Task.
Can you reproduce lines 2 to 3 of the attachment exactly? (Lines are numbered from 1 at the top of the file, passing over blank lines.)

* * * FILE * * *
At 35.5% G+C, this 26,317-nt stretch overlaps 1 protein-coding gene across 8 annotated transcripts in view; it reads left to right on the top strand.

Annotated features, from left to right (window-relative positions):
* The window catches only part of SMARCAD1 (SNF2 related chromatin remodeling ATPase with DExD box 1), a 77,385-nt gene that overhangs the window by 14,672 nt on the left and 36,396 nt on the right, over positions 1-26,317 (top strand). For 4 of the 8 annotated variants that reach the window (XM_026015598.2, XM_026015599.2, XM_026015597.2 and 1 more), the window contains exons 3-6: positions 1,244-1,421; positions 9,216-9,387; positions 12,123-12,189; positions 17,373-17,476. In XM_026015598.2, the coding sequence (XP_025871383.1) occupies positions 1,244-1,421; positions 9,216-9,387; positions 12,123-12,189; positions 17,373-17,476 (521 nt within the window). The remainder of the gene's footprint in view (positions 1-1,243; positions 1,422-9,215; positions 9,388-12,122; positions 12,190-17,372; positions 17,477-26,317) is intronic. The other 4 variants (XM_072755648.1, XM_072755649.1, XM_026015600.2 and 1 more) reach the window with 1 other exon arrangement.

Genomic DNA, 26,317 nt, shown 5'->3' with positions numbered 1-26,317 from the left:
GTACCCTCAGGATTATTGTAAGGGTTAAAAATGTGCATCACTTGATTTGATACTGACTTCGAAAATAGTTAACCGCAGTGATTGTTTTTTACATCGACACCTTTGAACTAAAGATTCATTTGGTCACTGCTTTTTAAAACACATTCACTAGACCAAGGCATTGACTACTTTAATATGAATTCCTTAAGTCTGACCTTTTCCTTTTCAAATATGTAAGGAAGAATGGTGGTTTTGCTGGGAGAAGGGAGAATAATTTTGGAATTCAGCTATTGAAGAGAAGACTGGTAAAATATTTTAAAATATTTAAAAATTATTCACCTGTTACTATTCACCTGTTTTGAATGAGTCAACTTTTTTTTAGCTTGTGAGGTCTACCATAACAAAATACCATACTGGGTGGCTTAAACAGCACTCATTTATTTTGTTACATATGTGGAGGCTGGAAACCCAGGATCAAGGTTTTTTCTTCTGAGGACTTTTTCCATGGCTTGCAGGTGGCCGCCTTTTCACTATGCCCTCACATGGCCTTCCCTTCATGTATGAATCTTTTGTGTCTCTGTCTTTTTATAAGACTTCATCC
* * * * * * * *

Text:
Annotated features, from left to right (window-relative positions):
* The window catches only part of SMARCAD1 (SNF2 related chromatin remodeling ATPase with DExD box 1), a 77,385-nt gene that overhangs the window by 14,672 nt on the left and 36,396 nt on the right, over positions 1-26,317 (top strand). For 4 of the 8 annotated variants that reach the window (XM_026015598.2, XM_026015599.2, XM_026015597.2 and 1 more), the window contains exons 3-6: positions 1,244-1,421; positions 9,216-9,387; positions 12,123-12,189; positions 17,373-17,476. In XM_026015598.2, the coding sequence (XP_025871383.1) occupies positions 1,244-1,421; positions 9,216-9,387; positions 12,123-12,189; positions 17,373-17,476 (521 nt within the window). The remainder of the gene's footprint in view (positions 1-1,243; positions 1,422-9,215; positions 9,388-12,122; positions 12,190-17,372; positions 17,477-26,317) is intronic. The other 4 variants (XM_072755648.1, XM_072755649.1, XM_026015600.2 and 1 more) reach the window with 1 other exon arrangement.